Review Summary: Staines indie-rockers aim to impress, but only succeed sporadically.
It's perhaps a backhanded compliment to say that it's easy to feel something, whatever it is, towards Hard-Fi. The time that they arrived amidst the overcrowded British post-punk revival was either perfect or terrible, depending on how you view things; they arrived too late to be considered innovators or originals, but early enough to beat their nearest rivals into the charts. Hard-Fi's tales of living in a modern British inner-city, surrounded by drunks and druggies, was innovative for all of 4 months in 2005, until they were thoroughly usupred from the limelight by the Arctic Monkeys in January 2006. However, they got there first, and the likes of "Hard To Beat", "Cash Machine", and "Stars of CCTV" have at least endured as pop songs until now. This is a success, albiet a relatively minor one. But their genre has become overcrowded since then, and several bands (The Futureheads, Bloc Party, etc.) have fallen foul of a poor second album.
So, needless to say, the onus was on Hard-Fi to improve on this album, especially since it seems that many people are expecting, if not willing, them to fail. Whether they actually have improved or not is another matter. Once Upon A Time In The West
is certainly a step away from Stars of CCTV
, displaying both a decidedly more personal edge from Richard Archer and an expanded vision, both lyrically and sonically. The effort the band have put into this release can't be faulted - to quote two early examples, "I Shall Overcome" gently expands on the template of their debut by adding a more gentle style of singing, a mildly flashy guitar solo, and snappy acoustic guitars that instantly make the whole thing sound like French cult heroes Phoenix, and "Tonight" is a piano-led track that sports a skittering, nervous drum beat that almost moves the band into trip-hop territory, and a string quartet livening up the second half of the track.
And yet, despite the progression and the impressive stylistic range on display, there still seems to be something holding the band back from greatness. As harsh as it is to highlight a single band member, the lyrics are most frequently to blame; while the sentiment and the commitment are solid, the exeuction is occasionally trite. "Suburban Knights", the lead single, shows that clearly enough when it provides one of the year's most unintentionally hilarious moments. The bulk of the song is clearly designed to sound as much like Stars of CCTV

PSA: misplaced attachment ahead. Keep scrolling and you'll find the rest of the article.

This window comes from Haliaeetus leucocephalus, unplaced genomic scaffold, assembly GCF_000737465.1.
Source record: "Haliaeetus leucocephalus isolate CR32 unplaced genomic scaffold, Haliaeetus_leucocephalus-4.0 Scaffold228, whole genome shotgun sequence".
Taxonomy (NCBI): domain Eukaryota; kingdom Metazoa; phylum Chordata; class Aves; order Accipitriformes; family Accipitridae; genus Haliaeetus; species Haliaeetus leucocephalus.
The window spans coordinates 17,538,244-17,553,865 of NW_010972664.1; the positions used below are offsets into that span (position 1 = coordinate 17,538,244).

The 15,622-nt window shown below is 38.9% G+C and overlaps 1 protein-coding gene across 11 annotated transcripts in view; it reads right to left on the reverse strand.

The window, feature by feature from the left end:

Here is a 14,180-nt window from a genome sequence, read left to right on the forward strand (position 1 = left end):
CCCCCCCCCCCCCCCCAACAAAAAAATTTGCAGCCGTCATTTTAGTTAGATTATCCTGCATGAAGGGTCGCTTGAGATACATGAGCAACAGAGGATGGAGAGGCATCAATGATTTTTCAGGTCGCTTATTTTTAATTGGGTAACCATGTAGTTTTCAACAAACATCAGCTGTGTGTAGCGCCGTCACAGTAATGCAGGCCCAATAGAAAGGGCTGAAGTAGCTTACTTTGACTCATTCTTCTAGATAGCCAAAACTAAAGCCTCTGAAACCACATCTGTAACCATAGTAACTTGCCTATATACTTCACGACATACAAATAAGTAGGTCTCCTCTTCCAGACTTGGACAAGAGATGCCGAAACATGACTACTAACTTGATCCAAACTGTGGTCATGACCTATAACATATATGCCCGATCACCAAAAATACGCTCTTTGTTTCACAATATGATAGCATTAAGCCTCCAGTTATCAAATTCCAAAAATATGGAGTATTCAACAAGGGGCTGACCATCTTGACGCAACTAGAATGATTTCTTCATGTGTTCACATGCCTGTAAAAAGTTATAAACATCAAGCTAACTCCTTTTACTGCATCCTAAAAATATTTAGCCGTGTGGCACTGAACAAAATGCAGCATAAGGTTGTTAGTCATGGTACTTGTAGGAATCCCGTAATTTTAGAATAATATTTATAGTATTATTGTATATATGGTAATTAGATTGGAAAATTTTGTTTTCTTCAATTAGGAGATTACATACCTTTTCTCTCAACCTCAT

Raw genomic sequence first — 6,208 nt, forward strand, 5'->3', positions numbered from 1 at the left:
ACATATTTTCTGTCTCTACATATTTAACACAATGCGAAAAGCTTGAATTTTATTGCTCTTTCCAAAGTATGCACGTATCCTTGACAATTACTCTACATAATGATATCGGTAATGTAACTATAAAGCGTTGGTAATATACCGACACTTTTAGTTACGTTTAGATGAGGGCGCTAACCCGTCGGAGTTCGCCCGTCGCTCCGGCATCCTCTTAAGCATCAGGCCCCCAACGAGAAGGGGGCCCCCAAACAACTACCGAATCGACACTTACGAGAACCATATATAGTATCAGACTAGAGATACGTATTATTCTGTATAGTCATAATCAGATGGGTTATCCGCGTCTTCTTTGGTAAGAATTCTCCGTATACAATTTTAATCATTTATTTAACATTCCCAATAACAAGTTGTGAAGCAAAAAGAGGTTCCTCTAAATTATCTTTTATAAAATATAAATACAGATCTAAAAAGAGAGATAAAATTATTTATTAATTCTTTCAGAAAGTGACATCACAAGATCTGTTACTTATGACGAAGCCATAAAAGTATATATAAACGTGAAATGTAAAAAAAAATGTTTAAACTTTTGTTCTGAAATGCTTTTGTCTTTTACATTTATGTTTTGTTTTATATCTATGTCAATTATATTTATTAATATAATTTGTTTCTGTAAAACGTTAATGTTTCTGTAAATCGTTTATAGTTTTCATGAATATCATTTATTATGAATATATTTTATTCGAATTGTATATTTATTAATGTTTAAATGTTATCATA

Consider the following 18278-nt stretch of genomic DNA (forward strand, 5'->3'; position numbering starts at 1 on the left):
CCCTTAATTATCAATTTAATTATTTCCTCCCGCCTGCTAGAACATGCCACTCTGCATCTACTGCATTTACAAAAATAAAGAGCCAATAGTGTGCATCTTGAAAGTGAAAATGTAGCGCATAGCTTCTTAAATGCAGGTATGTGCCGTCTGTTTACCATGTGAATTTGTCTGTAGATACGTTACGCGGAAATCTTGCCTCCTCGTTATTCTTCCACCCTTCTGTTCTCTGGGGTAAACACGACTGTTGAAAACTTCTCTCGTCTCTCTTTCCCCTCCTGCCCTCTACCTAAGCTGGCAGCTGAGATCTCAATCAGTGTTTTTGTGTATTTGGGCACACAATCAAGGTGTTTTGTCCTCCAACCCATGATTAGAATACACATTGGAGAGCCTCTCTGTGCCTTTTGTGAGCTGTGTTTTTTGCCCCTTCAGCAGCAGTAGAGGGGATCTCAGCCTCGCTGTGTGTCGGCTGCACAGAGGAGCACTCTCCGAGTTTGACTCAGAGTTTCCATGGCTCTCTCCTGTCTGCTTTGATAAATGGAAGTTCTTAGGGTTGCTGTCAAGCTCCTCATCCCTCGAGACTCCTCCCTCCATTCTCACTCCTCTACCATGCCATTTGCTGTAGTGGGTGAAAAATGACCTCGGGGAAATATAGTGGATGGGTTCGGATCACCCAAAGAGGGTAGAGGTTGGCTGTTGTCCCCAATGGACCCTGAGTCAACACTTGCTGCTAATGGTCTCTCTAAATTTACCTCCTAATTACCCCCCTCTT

, in particular "Hard To Beat", as possible, but the band drop a clanger and a half when the music breaks down to highlight Archer crooning the lines 'And those people who criticize us, well, we're only saying what we're seeing with our own eyes'. It's probably meant to sound tough, arrogant, defiant. It actually sounds petulant and pretty pathetic. The video makes this funnier, zooming in to Archer's face so we can see just how sincere he is. Yeah, people criticizing you hurts your feelings, man.
Though I've only mentioned the first three tracks so far, that's basically the story of the whole album. The band are consistently attempting to move forward, and they throw up much to savour - "I Close My Eyes" has a low-slung dirty bassline propelling the song, "Television" is a stab at a bruised ballad with a chanted chorus adding much needed contrast, "Can't Get Along (Without You)" is a surprisingly authentic Motown tribute, and "The King" is alternately folky and sweeping, with a guitar part that's not a million miles away from Metallica's "One". And yet, just as they look ready to really elevate themselves to another level, something stops them getting there. On "Television", it's the chorus, which seems oddly uninspired given how good the rest of the song is (the lyrics, again, falter here). On "Help Me Please", which melodically sounds a little like Arcade Fire's "Intervention", it's Archer's voice, which doesn't have the gravitas or character to pull off a ballad like this. On "We Need Love", it's simply the fact that it sounds a little too similar to the Kaiser Chiefs for comfort. True, some tracks are free of such glass cielings - "Can't Get Along (Without You)" and "The King" being the most notable - but too often, the band seems to find themselves incapable of going as far as they'd like to.
Although it's a little inferior to Stars of CCTV
, Once Upon A Time In The West
is a good album, make no mistake about that. The problem is that it's only good, and right now, that's not enough. The succession of British bands, or British-approved bands, moving into their second albums has in many cases thrown up a sharp realisation; is this band capable of a career, or not? Franz Ferdinand have succeeded with flying colours, The Killers and Scissor Sisters seem to have done just about enough, while The Bravey, The Futureheads, and Kaiser Chiefs have failed. Like Bloc Party, Hard-Fi sit confusingly almost exactly between the two extremes. Time, and the quality of their next outing, will tell whether or not this band will make it to a fourth album. If they do, it's their work ethic that they can thank. This album might not quite contain evidence of enough talent to truly make it big, but they seem to be trying harder than all of their contemporaries. That at least is something we can, and should, respect.